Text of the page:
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X-ray Cinematography for Explosive Events

Description:

TECHNOLOGY AREA(S): Weapons 

OBJECTIVE: Develop an affordable, multi-frame, radiographic imaging system for explosive events and other high-speed dynamic processes. 

DESCRIPTION: Radiographic imaging is highly useful in characterizing case expansion and fracture in high speed explosive events but the number of images (set by the number of flash x-ray heads) is typically small. High speed video has a high number of frames but limited utility in the near field due to the fireball’s luminescence and optically-thick blast products. The objective of this program is to develop an X-ray cinematography (or pseudo cinematography) system to produce multi-frame images of projectile/fragment/particle motion inside a fireball or other visually-obscure media. The proposed system should be affordable, relatively portable, and survivable (with shielding) in blast/frag environments. Although not intended to restrict innovative approaches, capital costs might be reduced by using equipment commonly found on explosives and ballistics ranges (e.g., flash X-ray systems, Phantom, Simacon, Kirana high speed cameras) as components in the system. See References 1-5 for related work in x-ray cinematography. The goal of this effort is to develop a system with high flexibility across a range of temporal and spatial scales. Important attributes are resolution, number of frames, and frame rate. 

PHASE I: The contractor will develop a system concept and demonstrate feasibility through breadboard development. Testing to show proof-of-concept is highly desirable. The test case should be a dynamic event but can be non-explosive to reduce cost. Merit and feasibility must be clearly demonstrated during this phase.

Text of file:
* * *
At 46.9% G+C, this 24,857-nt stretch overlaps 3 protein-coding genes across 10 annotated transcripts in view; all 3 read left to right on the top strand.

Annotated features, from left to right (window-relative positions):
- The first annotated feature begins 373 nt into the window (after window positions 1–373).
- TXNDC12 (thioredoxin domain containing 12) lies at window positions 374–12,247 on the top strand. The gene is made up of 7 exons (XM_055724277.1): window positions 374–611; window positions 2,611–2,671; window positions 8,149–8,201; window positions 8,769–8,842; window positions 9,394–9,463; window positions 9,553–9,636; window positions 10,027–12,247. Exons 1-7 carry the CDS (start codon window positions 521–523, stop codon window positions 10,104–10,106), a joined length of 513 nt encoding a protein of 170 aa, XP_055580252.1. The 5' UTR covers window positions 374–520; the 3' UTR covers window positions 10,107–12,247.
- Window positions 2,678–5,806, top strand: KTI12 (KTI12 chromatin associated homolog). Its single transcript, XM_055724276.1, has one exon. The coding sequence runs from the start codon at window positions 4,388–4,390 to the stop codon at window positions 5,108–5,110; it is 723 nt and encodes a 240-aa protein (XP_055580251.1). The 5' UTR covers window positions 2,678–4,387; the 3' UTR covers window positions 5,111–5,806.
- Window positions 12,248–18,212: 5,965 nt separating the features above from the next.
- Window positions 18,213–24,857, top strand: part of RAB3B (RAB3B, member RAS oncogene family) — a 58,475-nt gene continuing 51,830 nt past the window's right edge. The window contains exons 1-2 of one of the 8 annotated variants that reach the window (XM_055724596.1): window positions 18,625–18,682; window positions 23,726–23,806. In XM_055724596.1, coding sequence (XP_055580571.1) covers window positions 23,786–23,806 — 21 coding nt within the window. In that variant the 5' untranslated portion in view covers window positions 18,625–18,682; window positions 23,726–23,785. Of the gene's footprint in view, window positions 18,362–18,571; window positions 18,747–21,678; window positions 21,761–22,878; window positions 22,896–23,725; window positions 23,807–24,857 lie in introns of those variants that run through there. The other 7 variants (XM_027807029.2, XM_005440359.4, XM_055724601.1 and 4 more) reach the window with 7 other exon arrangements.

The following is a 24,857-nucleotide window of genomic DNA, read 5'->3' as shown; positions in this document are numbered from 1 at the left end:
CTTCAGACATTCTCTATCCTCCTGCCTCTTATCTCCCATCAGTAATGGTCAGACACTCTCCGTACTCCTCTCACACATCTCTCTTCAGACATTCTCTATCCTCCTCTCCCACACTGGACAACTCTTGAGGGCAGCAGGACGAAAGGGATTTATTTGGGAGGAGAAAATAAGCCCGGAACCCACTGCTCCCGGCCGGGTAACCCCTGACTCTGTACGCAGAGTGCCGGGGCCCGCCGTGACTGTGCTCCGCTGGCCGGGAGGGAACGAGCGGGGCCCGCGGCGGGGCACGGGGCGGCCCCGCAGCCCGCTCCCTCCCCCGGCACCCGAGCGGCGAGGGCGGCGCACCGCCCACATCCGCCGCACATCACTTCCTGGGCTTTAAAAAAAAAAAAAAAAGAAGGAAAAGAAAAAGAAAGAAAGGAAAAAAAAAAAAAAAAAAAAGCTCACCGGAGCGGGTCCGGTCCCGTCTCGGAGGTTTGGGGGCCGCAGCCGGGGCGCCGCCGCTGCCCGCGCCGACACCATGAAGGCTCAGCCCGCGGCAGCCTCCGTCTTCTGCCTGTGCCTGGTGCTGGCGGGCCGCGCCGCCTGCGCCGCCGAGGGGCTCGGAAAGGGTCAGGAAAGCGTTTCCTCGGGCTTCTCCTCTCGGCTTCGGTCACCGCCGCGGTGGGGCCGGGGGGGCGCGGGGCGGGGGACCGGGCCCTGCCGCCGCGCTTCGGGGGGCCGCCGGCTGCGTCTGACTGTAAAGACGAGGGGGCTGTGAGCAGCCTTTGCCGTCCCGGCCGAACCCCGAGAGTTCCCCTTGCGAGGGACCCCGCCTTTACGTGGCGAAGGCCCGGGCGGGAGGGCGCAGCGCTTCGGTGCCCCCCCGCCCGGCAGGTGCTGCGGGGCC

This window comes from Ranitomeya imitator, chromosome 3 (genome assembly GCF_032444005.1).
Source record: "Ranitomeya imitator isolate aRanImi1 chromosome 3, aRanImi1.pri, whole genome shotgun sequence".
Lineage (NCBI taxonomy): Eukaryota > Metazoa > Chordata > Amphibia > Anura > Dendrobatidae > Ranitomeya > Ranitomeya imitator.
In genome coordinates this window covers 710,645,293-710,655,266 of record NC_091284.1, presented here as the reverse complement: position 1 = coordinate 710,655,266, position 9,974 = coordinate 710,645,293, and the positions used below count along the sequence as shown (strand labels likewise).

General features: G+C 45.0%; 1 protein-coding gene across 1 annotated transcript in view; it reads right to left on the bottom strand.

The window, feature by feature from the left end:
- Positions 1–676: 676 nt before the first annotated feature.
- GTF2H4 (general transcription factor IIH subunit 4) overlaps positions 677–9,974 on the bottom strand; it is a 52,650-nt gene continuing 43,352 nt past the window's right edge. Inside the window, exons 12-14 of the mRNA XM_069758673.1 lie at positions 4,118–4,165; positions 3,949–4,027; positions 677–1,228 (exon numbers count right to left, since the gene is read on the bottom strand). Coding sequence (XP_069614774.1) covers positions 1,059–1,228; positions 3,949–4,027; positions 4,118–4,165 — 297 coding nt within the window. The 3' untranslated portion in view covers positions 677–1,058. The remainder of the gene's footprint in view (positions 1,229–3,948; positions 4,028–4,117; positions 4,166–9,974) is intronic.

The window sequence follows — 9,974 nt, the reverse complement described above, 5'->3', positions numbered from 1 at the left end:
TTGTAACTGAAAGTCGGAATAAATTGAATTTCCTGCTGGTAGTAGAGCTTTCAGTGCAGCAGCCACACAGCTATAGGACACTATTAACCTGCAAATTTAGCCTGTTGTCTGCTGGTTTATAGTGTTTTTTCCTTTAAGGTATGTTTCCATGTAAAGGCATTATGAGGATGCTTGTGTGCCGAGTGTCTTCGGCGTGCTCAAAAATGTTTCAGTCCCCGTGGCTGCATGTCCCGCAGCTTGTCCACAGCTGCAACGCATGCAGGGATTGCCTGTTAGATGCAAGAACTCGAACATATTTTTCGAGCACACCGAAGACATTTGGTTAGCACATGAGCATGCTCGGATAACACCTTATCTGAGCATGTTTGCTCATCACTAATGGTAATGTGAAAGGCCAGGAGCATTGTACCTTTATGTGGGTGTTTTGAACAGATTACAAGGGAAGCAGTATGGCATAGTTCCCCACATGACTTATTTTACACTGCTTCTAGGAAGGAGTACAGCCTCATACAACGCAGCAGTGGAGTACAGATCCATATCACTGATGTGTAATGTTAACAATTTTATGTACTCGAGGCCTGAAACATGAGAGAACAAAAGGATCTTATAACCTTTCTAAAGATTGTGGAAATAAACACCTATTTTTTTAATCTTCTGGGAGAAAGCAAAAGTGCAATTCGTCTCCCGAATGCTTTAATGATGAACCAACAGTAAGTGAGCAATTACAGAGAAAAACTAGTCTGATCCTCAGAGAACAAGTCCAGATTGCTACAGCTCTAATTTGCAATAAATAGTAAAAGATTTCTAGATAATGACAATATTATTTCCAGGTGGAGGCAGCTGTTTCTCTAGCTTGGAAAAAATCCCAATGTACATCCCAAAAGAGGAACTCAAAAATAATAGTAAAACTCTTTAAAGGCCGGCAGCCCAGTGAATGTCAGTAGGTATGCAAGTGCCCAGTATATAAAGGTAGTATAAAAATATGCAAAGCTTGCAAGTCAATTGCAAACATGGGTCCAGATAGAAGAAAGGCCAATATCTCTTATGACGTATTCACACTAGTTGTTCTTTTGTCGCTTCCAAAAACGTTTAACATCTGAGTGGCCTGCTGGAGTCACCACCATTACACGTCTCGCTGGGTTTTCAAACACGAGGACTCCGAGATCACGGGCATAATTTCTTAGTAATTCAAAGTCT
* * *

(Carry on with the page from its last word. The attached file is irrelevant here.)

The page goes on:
PHASE II: Develop, demonstrate, and validate the component technology in a prototype based on the concept developed in Phase I. The Phase II effort should include X-ray imaging of an explosive event and analysis of the images. The Phase II deliverable is a prototype system (consisting of hardware and software) for evaluation by the Air Force. 

PHASE III: The military application is a state-of-the-art x-ray imaging system for highly dynamic processes. The commercial application might include dynamic x-ray imaging systems and/or dynamic x-ray computed tomography (XCT) systems for the automotive and medical industries. 

REFERENCES: 

1: P. Helberg, S. Nau, and K. Thoma, "High-Speed Flash X-Ray Cinematography," 9th European Conference on Non-Destructive Testing, Berlin, September 2006,http://www.ndt.net/?id=3673

2:  K. Thoma, P. Helberg and E. Strassburger, "Real Time-Resolved Flash X-Ray Cinematographic Investigation of Interface Defeat and Numerical Simulation Validation," 23rd International Symposium on Ballistics, Tarragona, Spain, 16-20 April 200

3:  Stefan Moser, Siegfried Nau, Manfred Salk, and Klaus Thoma, "In situ flash x-ray high-speed computed tomography for the quantitative analysis of highly dynamic processes," Meas. Sci. Technol. 25 025009 (2014).

4:  J. W. Tringe et al., "Time-sequenced X-ray Observation of a Thermal Explosion," International Conference of the APS Topical Group on Shock Compression of Condensed Matter, Nashville TN, 28 June – 3 July 2009, LLNL-PROC-415380,https://e-reports-ext.llnl.gov/pdf/37649pdf

KEYWORDS: Diagnostic, X-ray, Radiography, Imaging, Cinematography, Explosive, M&S Validation 

CONTACT(S): 

Donald Littrell 

(850) 882-6802 

donald.littrell@us.af.mil 

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